Republican hypocrisy on the ACA?
Is it hypocritical or ironic to oppose the ACA yet take advantage of its expansion of adult child coverage?
We don’t see a good case for hypocrisy, basing our skepticism first on the fact that adult child eligibility is a minor part of the ACA, and second on the lack of any attempt to make an apples-to-apples comparison between the political groups and their use of their parents’ insurance.
The Washington Post Wonkblog’s Sarah Kliff reports that the lead author of the Commonwealth Fund study, Sara R. Collins, links Republicans to the ACA’s expanded adult child coverage because young Republicans showed a large jump of awareness of the coverage expansion with an increase also noted among lower-income earners. So Collins associates awareness of the adult child coverage provision with taking advantage of the provision.
We sent some questions about the study and PolitiFact’s portrayal of it to Collins but received no response.
An examination of the data shows a varied and complex set of correlations. We highlight some of the most notable ones:
Young adults with health problems and lower education were among the demographics most likely to increase their use parents’ policies to receive insurance coverage. With respect to political affiliation, both Republicans and Independents signed up under their parents insurance at an increased rate, while the rate among Democrats dropped. Why did the rate drop among Democrats? The answer to that question, whatever it is, carries the key to understanding the reasons behind the increases we see for Republicans and Independents.
With a number of significant correlative factors in play other than political affiliation, we have no assurance at all of an apples-to-apples comparison and no solid evidence of Republican hypocrisy.
“Clinton was right—63 percent of young Republicans, compared to only 45 percent of young Democrats had signed on to their parents’ plan.”
Clinton’s claim rings literally true, though in context it’s a claim PolitiFact uses as the fulcrum for a bad argument suggesting Republican hypocrisy. The Commonwealth Fund study suggests white women with high school education or lower, poor health and Republican Party registration are likely to have insurance under their parents’ policies. Without evidence to prevent an apples-to-oranges comparison for political affiliation, the argument will likely result in a Texas sharpshooter fallacy.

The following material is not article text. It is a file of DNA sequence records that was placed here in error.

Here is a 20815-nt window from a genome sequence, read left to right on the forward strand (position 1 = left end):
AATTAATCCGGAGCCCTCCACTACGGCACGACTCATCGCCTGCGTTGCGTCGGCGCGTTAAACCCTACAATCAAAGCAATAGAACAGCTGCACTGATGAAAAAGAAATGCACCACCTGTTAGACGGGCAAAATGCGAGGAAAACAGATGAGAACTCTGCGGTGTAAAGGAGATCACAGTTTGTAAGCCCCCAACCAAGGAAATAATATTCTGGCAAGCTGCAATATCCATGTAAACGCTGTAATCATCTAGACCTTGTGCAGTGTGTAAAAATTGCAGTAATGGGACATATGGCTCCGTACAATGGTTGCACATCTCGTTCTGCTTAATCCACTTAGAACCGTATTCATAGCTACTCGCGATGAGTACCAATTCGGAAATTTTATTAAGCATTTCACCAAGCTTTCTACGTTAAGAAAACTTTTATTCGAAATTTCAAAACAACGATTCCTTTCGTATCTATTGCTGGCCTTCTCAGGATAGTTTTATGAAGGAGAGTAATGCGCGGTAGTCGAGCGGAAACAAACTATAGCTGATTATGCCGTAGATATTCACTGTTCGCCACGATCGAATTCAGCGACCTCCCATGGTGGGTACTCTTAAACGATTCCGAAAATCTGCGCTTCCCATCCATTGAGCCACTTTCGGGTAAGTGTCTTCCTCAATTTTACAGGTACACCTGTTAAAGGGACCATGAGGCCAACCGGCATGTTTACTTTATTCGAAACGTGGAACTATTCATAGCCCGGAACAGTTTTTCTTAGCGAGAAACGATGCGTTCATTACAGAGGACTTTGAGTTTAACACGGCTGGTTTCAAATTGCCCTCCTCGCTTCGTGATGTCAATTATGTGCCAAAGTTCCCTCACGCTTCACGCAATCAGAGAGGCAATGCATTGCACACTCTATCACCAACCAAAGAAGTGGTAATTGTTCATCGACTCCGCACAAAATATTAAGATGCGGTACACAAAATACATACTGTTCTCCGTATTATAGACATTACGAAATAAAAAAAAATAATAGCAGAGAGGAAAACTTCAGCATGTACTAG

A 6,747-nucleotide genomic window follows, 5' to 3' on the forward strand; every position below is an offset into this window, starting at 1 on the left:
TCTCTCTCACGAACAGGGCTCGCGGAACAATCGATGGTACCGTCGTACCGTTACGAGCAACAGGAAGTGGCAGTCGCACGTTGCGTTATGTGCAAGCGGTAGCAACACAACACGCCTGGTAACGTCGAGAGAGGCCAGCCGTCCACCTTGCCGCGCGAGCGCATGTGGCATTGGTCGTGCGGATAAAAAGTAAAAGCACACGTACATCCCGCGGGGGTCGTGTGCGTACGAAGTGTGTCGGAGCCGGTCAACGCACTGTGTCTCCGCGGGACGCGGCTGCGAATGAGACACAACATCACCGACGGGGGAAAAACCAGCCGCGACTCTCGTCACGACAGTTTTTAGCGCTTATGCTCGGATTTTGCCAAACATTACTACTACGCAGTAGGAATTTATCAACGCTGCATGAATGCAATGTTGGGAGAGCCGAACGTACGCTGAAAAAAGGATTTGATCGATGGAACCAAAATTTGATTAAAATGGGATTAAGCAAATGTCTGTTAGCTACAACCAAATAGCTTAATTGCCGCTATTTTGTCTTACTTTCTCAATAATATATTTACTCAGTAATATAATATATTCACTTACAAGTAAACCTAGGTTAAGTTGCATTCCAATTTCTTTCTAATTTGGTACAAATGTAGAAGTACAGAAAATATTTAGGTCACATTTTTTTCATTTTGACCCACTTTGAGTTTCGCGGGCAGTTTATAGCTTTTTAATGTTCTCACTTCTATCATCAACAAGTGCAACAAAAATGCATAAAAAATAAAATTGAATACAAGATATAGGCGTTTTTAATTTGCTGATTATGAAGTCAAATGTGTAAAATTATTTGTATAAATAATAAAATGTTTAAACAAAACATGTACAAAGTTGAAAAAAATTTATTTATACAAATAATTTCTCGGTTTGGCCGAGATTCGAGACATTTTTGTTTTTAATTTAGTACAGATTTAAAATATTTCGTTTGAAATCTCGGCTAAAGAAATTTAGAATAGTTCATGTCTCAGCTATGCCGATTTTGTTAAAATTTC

“[Signing on to their parents’ plans is] something they couldn’t have done without passage of Obama’s law.”
It’s possible to read PolitiFact’s claim as true by granting the most charitable interpretation: One must assume that PolitiFact tried to communicate that some of the Republicans surveyed couldn’t have signed up under their parents’ plans without the ACA. But the Commonwealth Fund report makes very clear that many were eligible regardless of the ACA. Omitting that information makes PolitiFact guilty of one-sidedness. PolitiFact’s ambiguity leads readers to assume the ACA was responsible for the full number of Republicans aged 19-25 who signed up for insurance under their parents’ policies.
Afterword: Was Clinton’s argument coherent?
Clinton’s argument that young Republicans demonstrate a lack of personal responsibility by signing up for insurance under their parents’ policies suffers the same types of problems as the hypocrisy argument PolitiFact presented. The survey data simply don’t give us enough information to support the argument. If the percentage for Democrats is lower because the Democrats found jobs that provide insurance, for example, then the argument has some support. But simply going without insurance doesn’t necessarily indicate a higher degree of personal responsibility. The data, as presented in the report, don’t point us in either direction.
The report’s Appendix Table 2 contains data about the number of people who did not carry insurance at all over the past year. That table does not include the categories for the sex or political affiliation of respondents.
In short, the Commonwealth Fund survey does not provide good support for the argument that young Republicans show a lower degree of personal responsibility than Democrats regarding their health insurance choices.